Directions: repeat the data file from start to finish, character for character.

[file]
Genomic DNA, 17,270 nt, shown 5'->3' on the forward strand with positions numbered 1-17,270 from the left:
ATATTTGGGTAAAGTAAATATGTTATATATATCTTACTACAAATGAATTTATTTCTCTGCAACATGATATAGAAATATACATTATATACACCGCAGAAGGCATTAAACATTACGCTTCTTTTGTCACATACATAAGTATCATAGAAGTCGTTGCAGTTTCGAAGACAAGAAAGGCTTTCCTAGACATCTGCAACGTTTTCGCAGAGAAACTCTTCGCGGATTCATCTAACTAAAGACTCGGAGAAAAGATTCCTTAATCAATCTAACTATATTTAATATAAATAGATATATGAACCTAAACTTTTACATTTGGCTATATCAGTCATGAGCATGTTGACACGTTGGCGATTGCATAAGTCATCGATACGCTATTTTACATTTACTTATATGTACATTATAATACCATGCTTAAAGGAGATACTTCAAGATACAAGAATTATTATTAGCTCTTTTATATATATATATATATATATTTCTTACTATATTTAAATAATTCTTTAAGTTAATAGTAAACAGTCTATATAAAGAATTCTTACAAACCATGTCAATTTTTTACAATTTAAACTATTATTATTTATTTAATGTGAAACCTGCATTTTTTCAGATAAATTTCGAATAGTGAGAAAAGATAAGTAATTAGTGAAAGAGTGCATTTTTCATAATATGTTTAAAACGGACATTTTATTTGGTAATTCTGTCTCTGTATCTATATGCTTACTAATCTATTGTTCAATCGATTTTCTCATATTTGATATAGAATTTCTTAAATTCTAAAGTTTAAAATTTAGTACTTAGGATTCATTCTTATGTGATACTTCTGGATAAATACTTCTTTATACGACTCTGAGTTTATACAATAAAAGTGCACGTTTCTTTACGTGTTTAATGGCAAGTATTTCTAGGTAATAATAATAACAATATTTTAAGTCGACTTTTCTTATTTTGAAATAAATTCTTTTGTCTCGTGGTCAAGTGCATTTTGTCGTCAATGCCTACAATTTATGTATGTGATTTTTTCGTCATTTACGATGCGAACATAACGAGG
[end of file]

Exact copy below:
Genomic DNA, 17,270 nt, shown 5'->3' on the forward strand with positions numbered 1-17,270 from the left:
ATATTTGGGTAAAGTAAATATGTTATATATATCTTACTACAAATGAATTTATTTCTCTGCAACATGATATAGAAATATACATTATATACACCGCAGAAGGCATTAAACATTACGCTTCTTTTGTCACATACATAAGTATCATAGAAGTCGTTGCAGTTTCGAAGACAAGAAAGGCTTTCCTAGACATCTGCAACGTTTTCGCAGAGAAACTCTTCGCGGATTCATCTAACTAAAGACTCGGAGAAAAGATTCCTTAATCAATCTAACTATATTTAATATAAATAGATATATGAACCTAAACTTTTACATTTGGCTATATCAGTCATGAGCATGTTGACACGTTGGCGATTGCATAAGTCATCGATACGCTATTTTACATTTACTTATATGTACATTATAATACCATGCTTAAAGGAGATACTTCAAGATACAAGAATTATTATTAGCTCTTTTATATATATATATATATATATTTCTTACTATATTTAAATAATTCTTTAAGTTAATAGTAAACAGTCTATATAAAGAATTCTTACAAACCATGTCAATTTTTTACAATTTAAACTATTATTATTTATTTAATGTGAAACCTGCATTTTTTCAGATAAATTTCGAATAGTGAGAAAAGATAAGTAATTAGTGAAAGAGTGCATTTTTCATAATATGTTTAAAACGGACATTTTATTTGGTAATTCTGTCTCTGTATCTATATGCTTACTAATCTATTGTTCAATCGATTTTCTCATATTTGATATAGAATTTCTTAAATTCTAAAGTTTAAAATTTAGTACTTAGGATTCATTCTTATGTGATACTTCTGGATAAATACTTCTTTATACGACTCTGAGTTTATACAATAAAAGTGCACGTTTCTTTACGTGTTTAATGGCAAGTATTTCTAGGTAATAATAATAACAATATTTTAAGTCGACTTTTCTTATTTTGAAATAAATTCTTTTGTCTCGTGGTCAAGTGCATTTTGTCGTCAATGCCTACAATTTATGTATGTGATTTTTTCGTCATTTACGATGCGAACATAACGAGG